Sport 30: Peter Black-Real Fiction
The engagement of Peter Black's human subjects with the camera is as momentary as the camera's engagement with them: there are looks of surprise, a few knee-jerk reactions. Occasionally his subjects appear stunned, scornful, abusive even. At the time of writing, the European Economic Community is considering—under its Human Rights Charter—banning street photography on personal privacy grounds. But, then again, isn't the street photograph as much a portrait of the anonymous subject's inscrutability as it is an invasion of privacy?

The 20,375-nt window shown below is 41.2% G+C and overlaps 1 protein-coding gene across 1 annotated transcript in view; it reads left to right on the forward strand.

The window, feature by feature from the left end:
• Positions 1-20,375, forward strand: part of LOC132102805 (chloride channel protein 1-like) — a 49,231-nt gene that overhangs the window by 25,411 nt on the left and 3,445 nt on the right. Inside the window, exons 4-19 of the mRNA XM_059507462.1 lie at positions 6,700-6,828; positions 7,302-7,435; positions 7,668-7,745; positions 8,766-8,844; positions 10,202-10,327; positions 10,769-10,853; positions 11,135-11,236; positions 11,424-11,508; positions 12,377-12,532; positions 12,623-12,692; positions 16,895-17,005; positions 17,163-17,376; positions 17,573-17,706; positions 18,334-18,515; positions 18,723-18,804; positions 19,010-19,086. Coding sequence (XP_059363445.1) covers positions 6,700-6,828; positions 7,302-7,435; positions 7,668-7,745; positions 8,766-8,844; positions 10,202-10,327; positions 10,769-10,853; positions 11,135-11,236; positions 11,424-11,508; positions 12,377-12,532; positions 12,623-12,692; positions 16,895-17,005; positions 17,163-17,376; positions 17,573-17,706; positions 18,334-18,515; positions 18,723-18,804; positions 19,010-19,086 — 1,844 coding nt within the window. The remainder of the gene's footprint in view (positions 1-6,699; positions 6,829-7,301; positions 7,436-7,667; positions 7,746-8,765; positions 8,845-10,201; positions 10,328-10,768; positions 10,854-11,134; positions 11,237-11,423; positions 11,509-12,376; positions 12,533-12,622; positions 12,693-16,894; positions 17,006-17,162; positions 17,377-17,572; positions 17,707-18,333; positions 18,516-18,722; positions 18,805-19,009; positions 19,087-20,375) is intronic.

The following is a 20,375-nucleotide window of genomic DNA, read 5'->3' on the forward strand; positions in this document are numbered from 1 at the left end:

With their anonymous individuals, their flimsy, implied social structures and their occasional vistas of earthly redemption, Peter Black's photographs make up a quietly voiced essay on the human condition. In the end, however, Black's world and its characters remain unknowable—the car speeds off into the distance, the pedestrians disappear left and right of the camera frame. The objects in the shop-window are sold or rearranged the next day.page 58
‘If there's one thing life offers us besides life itself and for which we must thank the Gods,’ wrote Fernando Pessoa, ‘it's the gift of not knowing: of not knowing ourselves and of not knowing each other.’ Peter's photographs are imbued with this sense of unknowing, and a metaphysics which hums through the particulars of a humanised world whose emblems might well be an assortment of stuffed toys and lawn mowers.